Colposcopy is a medical diagnostic procedure to examine an illuminated, magnified view of the cervix and the tissues of the vagina and vulva. Many premalignant lesions and malignant lesions in these areas have discernible characteristics which can be detected through the examination. It is done using a colposcope, which provides an enlarged view of the areas, allowing the colposcopist to visually distinguish normal from abnormal appearing tissue and take directed biopsies for further pathological examination. The main goal of colposcopy is to prevent cervical cancer by detecting precancerous lesions early and treating them. The procedure was developed by the German physician Hans Hinselmann, with help from Eduard Wirths.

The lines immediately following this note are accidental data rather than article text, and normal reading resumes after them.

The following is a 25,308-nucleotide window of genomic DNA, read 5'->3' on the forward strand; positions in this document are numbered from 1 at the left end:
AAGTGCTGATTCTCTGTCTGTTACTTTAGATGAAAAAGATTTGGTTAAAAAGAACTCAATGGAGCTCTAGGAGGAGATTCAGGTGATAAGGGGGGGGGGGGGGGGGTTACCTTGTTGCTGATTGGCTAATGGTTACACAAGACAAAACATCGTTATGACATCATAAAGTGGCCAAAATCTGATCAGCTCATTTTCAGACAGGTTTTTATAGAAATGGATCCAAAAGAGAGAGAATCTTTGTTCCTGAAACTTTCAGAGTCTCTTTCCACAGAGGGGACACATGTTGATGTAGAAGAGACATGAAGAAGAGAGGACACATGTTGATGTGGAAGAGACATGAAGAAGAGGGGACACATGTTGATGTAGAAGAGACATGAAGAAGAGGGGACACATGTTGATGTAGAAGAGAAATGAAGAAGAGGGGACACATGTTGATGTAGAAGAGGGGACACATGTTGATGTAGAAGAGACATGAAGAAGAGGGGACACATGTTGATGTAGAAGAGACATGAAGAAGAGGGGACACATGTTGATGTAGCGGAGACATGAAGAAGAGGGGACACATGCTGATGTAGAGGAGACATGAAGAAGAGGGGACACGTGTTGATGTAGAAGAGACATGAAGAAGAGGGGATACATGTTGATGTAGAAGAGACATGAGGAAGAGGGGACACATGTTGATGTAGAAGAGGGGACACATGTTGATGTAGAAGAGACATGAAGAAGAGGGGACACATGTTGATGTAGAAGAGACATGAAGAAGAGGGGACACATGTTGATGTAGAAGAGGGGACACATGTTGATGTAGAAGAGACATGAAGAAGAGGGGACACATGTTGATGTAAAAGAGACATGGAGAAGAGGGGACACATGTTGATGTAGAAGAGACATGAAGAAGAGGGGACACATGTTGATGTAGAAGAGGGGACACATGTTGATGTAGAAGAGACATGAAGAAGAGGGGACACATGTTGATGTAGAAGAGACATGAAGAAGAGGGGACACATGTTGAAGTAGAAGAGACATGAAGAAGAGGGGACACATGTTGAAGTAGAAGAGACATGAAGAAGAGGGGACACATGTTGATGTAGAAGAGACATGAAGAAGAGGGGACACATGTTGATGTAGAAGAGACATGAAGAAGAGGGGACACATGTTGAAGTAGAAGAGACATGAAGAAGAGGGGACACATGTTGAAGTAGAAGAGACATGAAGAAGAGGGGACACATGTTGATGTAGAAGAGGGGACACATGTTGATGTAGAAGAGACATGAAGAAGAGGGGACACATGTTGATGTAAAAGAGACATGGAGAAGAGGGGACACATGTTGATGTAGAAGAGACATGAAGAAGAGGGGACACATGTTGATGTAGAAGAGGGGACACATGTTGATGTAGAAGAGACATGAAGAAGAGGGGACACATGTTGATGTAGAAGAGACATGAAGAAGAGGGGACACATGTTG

Most women undergo a colposcopic examination to further investigate a cytological abnormality on their Pap smears. Other indications for a patient to have a colposcopy include:
assessment of diethylstilbestrol (DES) exposure in utero,
immunosuppression such as HIV infection, or an organ transplant patient
an abnormal appearance of the cervix as noted by a primary care provider
as a part of a sexual assault forensic examination done by a Sexual Assault Nurse Examiner
Many physicians base their current evaluation and treatment decisions on the report "Guide to the Management of Cytological Abnormalities and Cervical Cancer Precursors", created by the American Society for Colposcopy and Cervical Pathology, during a September 2001 conference.
Colposcopy should not be performed for persons treated for cervical cancer if their pap tests show low-grade squamous intraepithelial lesion or less.Unless the person has a visible lesion, colposcopy for this population does not detect a recurrence of cancer.